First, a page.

3. With a $30,000 depreciation for your office, that leaves a business use basis of $40,000 (reduced from $70,000).
  4. When you sell your home, it will split into a business portion and a personal portion. So, if you sell the house for $360,000, then you have sale prices of $120,000 for the business part and $240,000 for the personal part.
  5. You qualify for the full $250,000 Section 121 exclusion (single filing).
  6. Determine the gain on both parts of the home. In this example it’s $80,000 for business ($120,000 – $40,000) and $100,000 for personal ($240,000 – $140,000).
  7. Apply the profit exclusion to both parts (personal first). Don’t include recapture. Applying the $250,000 exclusion to your $100,000 personal gain gives you zero taxable gains, and you are left with $150,000 of profit exclusion. This remainder is applied to the business portion, except for your $30,000 of depreciation recapture.
  8. Finally, you defer the $30,000 using a Section 1031 exchange to acquire a new house with a new home office and watch the taxes disappear!

And, what about when your office is in a structure outside of the main residence? The example above changes a little bit. Here’s how it all works out:

  1. Determine the gain on both parts of the home. This is done in exactly the same way as it’s calculated in steps 1-6 above.
  2. Apply the profit exclusion to both parts of your residence. This step, however, is different from above. In this case, the exclusion does not apply to the business portion, which is located outside the walls of your home. You still get $0 in personal gain, but business gains will come to $50,000 capital gains and $30,000 depreciation recapture (determined by the $80,000 in business gains calculated above).
  3. Here’s the good news. You can still use a 1031 exchange to defer both the $50,000 in capital gains and the $30,000 in depreciation recapture.

It’s pretty clear that converting part of your home into an office for your S corporation makes good financial sense. If you don’t have an appropriate space inside your home, you can make an office in a detached structure. The math works out a bit differently, but you can still save big on taxes when you plan correctly.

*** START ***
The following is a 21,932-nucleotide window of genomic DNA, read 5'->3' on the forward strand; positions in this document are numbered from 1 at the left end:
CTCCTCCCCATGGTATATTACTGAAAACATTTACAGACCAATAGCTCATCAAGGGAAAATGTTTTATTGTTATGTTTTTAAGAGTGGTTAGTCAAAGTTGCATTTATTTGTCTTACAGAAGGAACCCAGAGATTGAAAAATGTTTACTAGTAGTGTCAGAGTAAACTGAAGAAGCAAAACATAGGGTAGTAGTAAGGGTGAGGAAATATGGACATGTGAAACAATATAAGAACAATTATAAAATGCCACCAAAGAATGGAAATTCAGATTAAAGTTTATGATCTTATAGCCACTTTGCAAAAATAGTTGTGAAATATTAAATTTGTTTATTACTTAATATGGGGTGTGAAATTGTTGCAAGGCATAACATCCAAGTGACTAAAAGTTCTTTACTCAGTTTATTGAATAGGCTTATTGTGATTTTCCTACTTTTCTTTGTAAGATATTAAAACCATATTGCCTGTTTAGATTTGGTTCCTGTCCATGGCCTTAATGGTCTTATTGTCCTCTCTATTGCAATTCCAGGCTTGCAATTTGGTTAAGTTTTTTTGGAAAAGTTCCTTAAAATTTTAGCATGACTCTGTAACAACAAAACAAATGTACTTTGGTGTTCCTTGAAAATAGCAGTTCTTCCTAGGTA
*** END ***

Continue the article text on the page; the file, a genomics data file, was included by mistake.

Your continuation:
1. Reg. Section 1.62-2(d)(1).
  2. IRC Section 121.
  3. Reg. Sections 1.121-1(e)(1) and 1.121-1(e)(4) example 5.
  4. IRC Section 121(d)(6).
  5. IRC Section 1(h)(1)(E).
  6. Rev. Proc. 2005-14.
  7. Example 3 from Rev. Proc. 2005-14.

Qualifying for Your Home Office Deduction—Simplified

You may know which expenses qualify for home office deductions, but are you savvy about the requirements for your office qualifying to take these deductions in the first place? In order to make home office deductions, your office must pass the “regular use” test. It’s just what it sounds like—a determination of whether you regularly do business from the office in your home.

What the IRS Says

The IRS states in its audit manual, “Regular use means that you use the exclusive business area on a continuing basis. The occasional or incidental business use of an area in your home does not meet the regular use test even if that part of your home is used for no other purpose.”[1] Obviously, setting up an area exclusive to your business, filling it with files, and never going in there will not cut it, but this definition does little to pinpoint exactly what does count.

According to the IRS, they consider your individual facts and circumstances when determining regular use.[2] Great, but that leaves things pretty vague when you’re trying to plan for your tax return. So, instead, we’ll take a look at court precedents to get a better idea of what exactly you need to do to get your deduction.

  • The Frankel CaseMax Frankel was the editor of The New York Times. In his case, he claimed that he used his home office to communicate by phone with prominent politicians at all levels of government, as well as community leaders and labor leaders. Records indicated that Frankel averaged a call per night, and Frankel stated that it may have taken several calls to complete a single discussion. The U.S. Tax Court decided in his favor, stating that the frequency was enough to qualify Frankel’s home office for regular use.[3]
  • The Green Case—Because of the circumstances of his work, and because many of his clients were unable to make calls during daytime hours, John Green took a large number of client phone calls at home after his regular work hours. This was a required condition of his employment. The calls averaged 2 ¼ hours per night, five nights per week. Again, the Tax Court decided the frequency met regular use requirements for a home office.[4]

Like any tax strategy, passing the regular use test requires one important item—sufficient evidence. Another court case, involving Anthony Cristo, illustrates this need. The court stated:[5]

“We do not suggest that the frequency or regularity of meetings or dealings must match the level we faced in Green in order to meet the requirements for regular use. However, in this case we have so little information that we cannot tell whether the facts, if we knew them, would satisfy any reasonable interpretation of regular use.”